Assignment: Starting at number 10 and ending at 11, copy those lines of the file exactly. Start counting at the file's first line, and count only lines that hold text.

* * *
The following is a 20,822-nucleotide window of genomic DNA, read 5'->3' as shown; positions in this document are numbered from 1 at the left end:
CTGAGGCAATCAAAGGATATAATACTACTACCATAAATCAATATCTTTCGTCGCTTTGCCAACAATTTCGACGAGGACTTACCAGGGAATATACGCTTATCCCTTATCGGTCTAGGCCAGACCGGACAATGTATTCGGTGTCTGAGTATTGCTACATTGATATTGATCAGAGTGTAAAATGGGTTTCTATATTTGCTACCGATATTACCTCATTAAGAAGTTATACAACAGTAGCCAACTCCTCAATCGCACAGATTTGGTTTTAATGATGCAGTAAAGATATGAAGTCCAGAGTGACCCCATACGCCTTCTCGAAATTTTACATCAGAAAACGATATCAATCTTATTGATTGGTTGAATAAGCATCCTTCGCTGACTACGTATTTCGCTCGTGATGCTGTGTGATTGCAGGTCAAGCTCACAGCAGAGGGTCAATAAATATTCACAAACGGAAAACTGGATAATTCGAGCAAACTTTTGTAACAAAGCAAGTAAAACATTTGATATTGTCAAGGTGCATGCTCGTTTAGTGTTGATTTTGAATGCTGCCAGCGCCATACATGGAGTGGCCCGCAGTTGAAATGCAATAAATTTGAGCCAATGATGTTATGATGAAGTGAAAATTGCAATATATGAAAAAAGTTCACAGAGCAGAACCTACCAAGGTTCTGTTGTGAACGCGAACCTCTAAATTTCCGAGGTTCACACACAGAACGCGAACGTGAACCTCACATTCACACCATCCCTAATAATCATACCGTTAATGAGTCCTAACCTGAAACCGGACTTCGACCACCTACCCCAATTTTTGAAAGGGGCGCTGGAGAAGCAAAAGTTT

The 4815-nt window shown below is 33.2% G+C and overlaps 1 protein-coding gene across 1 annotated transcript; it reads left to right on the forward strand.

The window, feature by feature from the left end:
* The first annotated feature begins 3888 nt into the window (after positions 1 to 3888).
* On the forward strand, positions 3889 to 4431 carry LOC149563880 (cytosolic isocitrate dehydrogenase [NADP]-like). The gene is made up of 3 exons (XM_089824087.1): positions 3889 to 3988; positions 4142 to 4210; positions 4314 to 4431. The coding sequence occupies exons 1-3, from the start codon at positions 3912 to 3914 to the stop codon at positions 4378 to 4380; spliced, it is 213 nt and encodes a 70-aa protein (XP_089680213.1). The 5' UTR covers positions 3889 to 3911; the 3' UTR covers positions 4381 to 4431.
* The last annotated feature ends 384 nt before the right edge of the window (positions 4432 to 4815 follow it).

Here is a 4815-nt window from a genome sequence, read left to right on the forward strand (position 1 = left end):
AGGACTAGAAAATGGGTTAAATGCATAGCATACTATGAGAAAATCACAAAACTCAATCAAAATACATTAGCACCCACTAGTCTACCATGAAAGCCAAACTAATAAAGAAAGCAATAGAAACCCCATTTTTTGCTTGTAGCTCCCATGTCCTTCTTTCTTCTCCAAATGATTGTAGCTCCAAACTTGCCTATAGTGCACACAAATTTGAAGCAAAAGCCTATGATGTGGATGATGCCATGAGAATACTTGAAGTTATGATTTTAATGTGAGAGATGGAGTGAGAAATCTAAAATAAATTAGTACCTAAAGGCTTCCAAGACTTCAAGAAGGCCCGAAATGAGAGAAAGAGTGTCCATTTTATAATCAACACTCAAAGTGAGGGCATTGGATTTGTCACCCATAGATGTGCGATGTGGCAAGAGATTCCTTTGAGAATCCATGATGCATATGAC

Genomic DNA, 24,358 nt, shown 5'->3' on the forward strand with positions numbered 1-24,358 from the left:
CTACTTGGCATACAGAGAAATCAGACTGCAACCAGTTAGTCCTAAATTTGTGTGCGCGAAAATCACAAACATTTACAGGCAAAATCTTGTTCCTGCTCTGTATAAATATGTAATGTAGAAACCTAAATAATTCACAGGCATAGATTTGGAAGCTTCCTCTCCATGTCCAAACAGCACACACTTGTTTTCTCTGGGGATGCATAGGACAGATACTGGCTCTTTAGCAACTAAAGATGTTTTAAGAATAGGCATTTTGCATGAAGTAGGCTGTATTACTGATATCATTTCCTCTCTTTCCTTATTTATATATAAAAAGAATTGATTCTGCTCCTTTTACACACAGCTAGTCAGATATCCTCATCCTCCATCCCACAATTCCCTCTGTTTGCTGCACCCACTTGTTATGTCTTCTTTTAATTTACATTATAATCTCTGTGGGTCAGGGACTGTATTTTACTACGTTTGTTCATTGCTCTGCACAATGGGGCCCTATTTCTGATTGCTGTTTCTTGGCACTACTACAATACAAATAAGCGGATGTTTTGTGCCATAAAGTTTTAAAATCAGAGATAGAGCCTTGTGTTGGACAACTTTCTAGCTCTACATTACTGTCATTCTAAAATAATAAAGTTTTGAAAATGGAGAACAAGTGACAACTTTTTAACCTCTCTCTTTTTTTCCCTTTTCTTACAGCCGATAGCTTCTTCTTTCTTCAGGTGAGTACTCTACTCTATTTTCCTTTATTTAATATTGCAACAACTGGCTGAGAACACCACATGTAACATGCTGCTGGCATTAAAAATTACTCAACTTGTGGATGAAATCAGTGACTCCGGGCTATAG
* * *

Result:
Genomic DNA, 24,358 nt, shown 5'->3' on the forward strand with positions numbered 1-24,358 from the left:
CTACTTGGCATACAGAGAAATCAGACTGCAACCAGTTAGTCCTAAATTTGTGTGCGCGAAAATCACAAACATTTACAGGCAAAATCTTGTTCCTGCTCTGTATAAATATGTAATGTAGAAACCTAAATAATTCACAGGCATAGATTTGGAAGCTTCCTCTCCATGTCCAAACAGCACACACTTGTTTTCTCTGGGGATGCATAGGACAGATACTGGCTCTTTAGCAACTAAAGATGTTTTAAGAATAGGCATTTTGCATGAAGTAGGCTGTATTACTGATATCATTTCCTCTCTTTCCTTATTTATATATAAAAAGAATTGATTCTGCTCCTTTTACACACAGCTAGTCAGATATCCTCATCCTCCATCCCACAATTCCCTCTGTTTGCTGCACCCACTTGTTATGTCTTCTTTTAATTTACATTATAATCTCTGTGGGTCAGGGACTGTATTTTACTACGTTTGTTCATTGCTCTGCACAATGGGGCCCTATTTCTGATTGCTGTTTCTTGGCACTACTACAATACAAATAAGCGGATGTTTTGTGCCATAAAGTTTTAAAATCAGAGATAGAGCCTTGTGTTGGACAACTTTCTAGCTCTACATTACTGTCATTCTAAAATAATAAAGTTTTGAAAATGGAGAACAAGTGACAACTTTTTAACCTCTCTCTTTTTTTCCCTTTTCTTACAGCCGATAGCTTCTTCTTTCTTCAGGTGAGTACTCTACTCTATTTTCCTTTATTTAATATTGCAACAACTGGCTGAGAACACCACATGTAACATGCTGCTGGCATTAAAAATTACTCAACTTGTGGATGAAATCAGTGACTCCGGGCTATAG